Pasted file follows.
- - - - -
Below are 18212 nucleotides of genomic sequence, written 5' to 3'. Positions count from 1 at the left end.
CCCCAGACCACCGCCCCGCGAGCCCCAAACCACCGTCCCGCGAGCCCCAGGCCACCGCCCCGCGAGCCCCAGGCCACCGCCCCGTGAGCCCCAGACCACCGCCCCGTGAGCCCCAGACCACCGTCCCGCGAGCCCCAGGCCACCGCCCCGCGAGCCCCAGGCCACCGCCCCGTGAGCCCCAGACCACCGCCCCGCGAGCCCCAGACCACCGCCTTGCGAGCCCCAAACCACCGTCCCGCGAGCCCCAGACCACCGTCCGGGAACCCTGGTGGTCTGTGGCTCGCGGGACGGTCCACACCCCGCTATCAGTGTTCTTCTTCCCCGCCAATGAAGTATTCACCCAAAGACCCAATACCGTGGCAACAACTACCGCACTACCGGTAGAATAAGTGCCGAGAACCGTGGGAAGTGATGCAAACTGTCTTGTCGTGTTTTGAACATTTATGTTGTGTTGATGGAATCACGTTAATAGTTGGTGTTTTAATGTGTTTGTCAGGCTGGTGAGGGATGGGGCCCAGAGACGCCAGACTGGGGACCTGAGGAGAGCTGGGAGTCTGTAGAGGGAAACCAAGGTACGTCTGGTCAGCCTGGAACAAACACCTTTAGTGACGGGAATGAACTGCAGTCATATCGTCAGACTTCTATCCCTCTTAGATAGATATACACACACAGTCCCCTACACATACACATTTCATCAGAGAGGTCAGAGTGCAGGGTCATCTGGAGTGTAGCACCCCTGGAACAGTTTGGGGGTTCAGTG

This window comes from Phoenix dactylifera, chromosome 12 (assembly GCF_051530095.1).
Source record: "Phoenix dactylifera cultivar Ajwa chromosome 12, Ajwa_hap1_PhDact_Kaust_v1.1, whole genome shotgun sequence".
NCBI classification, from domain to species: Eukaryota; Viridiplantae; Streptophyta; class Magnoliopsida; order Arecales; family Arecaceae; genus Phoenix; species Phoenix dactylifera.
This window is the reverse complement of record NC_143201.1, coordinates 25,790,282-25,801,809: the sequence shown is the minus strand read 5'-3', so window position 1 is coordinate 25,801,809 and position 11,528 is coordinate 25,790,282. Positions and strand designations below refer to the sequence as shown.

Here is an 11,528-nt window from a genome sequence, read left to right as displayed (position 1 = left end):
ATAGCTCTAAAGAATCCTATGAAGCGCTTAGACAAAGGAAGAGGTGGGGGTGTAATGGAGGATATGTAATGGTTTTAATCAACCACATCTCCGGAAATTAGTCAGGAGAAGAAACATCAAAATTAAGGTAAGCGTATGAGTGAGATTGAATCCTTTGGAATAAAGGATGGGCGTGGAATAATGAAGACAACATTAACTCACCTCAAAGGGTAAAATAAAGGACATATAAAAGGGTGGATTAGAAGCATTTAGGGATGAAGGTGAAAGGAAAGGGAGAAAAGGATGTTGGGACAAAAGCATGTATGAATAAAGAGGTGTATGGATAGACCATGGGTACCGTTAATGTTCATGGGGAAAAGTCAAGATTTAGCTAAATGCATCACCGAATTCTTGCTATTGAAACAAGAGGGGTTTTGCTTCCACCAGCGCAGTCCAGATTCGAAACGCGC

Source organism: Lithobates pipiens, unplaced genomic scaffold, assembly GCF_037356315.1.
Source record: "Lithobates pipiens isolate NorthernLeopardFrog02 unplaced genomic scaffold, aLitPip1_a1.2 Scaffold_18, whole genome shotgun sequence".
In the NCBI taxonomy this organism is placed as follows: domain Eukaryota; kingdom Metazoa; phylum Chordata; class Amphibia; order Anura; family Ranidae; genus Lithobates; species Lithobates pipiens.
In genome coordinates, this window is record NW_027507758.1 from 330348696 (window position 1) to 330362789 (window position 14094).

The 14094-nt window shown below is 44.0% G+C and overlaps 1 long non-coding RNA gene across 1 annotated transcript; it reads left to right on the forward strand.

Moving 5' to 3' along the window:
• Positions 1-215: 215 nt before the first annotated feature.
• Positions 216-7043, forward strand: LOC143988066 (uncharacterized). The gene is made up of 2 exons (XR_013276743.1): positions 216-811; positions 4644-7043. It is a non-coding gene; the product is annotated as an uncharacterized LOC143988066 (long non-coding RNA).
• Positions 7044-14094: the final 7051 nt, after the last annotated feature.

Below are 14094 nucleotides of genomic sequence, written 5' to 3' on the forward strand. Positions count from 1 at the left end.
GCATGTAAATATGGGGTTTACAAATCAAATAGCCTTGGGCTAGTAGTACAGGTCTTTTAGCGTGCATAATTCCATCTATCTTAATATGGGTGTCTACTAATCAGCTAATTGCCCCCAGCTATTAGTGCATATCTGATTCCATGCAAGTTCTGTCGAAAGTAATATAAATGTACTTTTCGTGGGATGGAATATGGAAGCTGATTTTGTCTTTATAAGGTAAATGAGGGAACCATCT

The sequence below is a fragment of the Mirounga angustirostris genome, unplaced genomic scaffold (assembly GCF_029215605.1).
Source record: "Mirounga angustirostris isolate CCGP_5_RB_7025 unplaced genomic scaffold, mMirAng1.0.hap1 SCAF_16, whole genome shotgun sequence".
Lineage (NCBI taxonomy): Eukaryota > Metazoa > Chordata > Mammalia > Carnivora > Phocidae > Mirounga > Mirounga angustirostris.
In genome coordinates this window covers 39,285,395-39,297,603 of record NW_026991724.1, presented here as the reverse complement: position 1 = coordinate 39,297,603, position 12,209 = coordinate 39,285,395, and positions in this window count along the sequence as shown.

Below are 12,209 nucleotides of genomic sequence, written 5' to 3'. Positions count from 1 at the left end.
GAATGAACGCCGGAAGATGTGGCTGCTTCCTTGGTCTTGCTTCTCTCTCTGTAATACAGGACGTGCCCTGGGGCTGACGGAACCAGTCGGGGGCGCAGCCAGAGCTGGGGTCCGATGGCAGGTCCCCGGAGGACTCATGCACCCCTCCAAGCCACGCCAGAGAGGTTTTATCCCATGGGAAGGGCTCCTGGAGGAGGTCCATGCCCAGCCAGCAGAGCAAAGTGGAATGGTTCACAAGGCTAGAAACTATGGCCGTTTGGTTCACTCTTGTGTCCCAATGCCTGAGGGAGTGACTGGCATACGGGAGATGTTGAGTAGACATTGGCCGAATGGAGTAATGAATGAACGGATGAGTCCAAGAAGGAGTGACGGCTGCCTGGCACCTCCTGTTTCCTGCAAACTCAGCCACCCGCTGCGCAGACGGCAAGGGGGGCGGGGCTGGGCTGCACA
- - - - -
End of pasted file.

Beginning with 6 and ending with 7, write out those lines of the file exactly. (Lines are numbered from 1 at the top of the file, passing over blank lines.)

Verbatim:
This window is the reverse complement of record NC_143201.1, coordinates 25,790,282-25,801,809: the sequence shown is the minus strand read 5'-3', so window position 1 is coordinate 25,801,809 and position 11,528 is coordinate 25,790,282. Positions and strand designations below refer to the sequence as shown.

Here is an 11,528-nt window from a genome sequence, read left to right as displayed (position 1 = left end):